Thursday December 24, 2020
In September 2020, FAO launched a radio training initiative airing various episodes across eight Somali radio stations. The ongoing radio programmes are divided into different series with 30 episodes in total, offering information on good agricultural practices, livestock, fisheries and nutrition, and targeting farmers, pastoralists and fisherfolk across Somalia.
“The majority of people in Somalia are farmers and pastoralists and radio is one of the best ways to reach them,” says Ahmed Abdulkadir Yarow – Ahmed Sadek, news editor of Radio Baidoa and one of the producers of the FAO radio programme. “Farmers and pastoralists are benefitting greatly from the radio initiative. They are being taught good farming practices, the importance of watering the farm twice a day, morning and evening, and how to prepare the soil and plant crops.”
Somalis listen avidly to local radio stations
Radio is one of the most far-reaching and popular tools of communication in Somalia. In light of the low literacy levels in rural areas, a medium such as radio enables farmers, pastoralists and fisherfolk to listen to news, access information, stay up to date and learn new things. The format of the radio programme encourages listeners to actively participate, with anyone able to phone in to ask the FAO experts questions.
“This radio initiative is the first of its kind,” says Ezana Kassa, FAO in Somalia Emergency Coordinator. “Each episode is aired twice a week, so listeners do not have to miss a segment. Farmers, pastoralists and fisherfolk need to acquire information to cope with the many social, economic and environmental challenges they face. Using an interactive and participatory communication tool such as radio ensures that no one is left behind and progress is made towards achieving the sustainable development goals.”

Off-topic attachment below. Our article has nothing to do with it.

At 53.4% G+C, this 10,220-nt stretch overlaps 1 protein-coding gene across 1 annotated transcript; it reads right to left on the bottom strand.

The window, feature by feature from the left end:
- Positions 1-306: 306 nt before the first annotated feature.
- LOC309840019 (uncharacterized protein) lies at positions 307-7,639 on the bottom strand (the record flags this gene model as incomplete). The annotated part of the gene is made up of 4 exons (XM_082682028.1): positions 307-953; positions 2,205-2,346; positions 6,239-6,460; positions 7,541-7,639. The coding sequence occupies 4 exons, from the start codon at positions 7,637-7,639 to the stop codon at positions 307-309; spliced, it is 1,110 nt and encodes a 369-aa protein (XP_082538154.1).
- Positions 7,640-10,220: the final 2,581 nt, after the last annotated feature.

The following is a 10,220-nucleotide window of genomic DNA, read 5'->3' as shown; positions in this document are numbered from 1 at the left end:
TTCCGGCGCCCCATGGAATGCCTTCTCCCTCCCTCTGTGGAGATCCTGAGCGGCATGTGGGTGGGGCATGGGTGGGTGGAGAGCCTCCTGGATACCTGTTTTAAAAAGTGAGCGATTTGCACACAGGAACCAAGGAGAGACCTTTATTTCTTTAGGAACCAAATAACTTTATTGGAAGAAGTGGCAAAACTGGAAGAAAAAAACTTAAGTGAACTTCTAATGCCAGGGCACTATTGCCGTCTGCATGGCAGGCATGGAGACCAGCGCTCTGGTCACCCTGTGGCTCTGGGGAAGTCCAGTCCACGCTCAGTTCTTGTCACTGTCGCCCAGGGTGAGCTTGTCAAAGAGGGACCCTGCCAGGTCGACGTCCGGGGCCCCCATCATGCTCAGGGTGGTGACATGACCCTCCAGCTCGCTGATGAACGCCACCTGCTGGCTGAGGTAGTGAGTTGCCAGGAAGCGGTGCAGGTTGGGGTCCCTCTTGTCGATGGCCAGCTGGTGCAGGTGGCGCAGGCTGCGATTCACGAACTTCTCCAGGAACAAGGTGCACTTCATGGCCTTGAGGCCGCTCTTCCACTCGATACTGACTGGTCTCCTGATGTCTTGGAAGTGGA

“As radio producers, we handle the production of every episode. Several radio stations in Baidoa broadcast the programme,” says Ahmed Abdulkadir Yarow – Ahmed Sadek. “Our audience sends us positive feedback. The programme is played in restaurants and teashops, where farmers often meet to discuss topics of interest after a long day of working on their farms.”
Improved farming and fishing methods to strengthen production
As the country faces several threats including floods, the desert locust plague and the COVID 19 pandemic, it is important to FAO that it stays close to its beneficiaries and ready to re-think the way of working with them while keeping them abreast of any developments.
“We learned that by making handmade channels to transmit water to the farm it is possible to use the land when there is scarcity of rain. There are so many things we benefit from by listening to this FAO radio programme,” says Mo’allain Ali Isack, a farmer based in Gooyale village, Baidoa.
“This radio programme is very important for us as we learn how to plant beans, maize and nuts as well as new planting techniques. We also learn about the distance needed between seeds when planting, among other things,” adds Isak Isak, a farmer also based in Gooyale village. “I think anyone who listens to this programme can become a farmer. I want to ask FAO to continue this programme.”
This Communication for Development (C4D) radio initiative has received generous financial support from France, Germany, Sweden, the United States of America, the Bill and Melinda Gates Foundation, the European Commission, and the World Bank.
Each radio episode can also be listened to online via SoundCloud.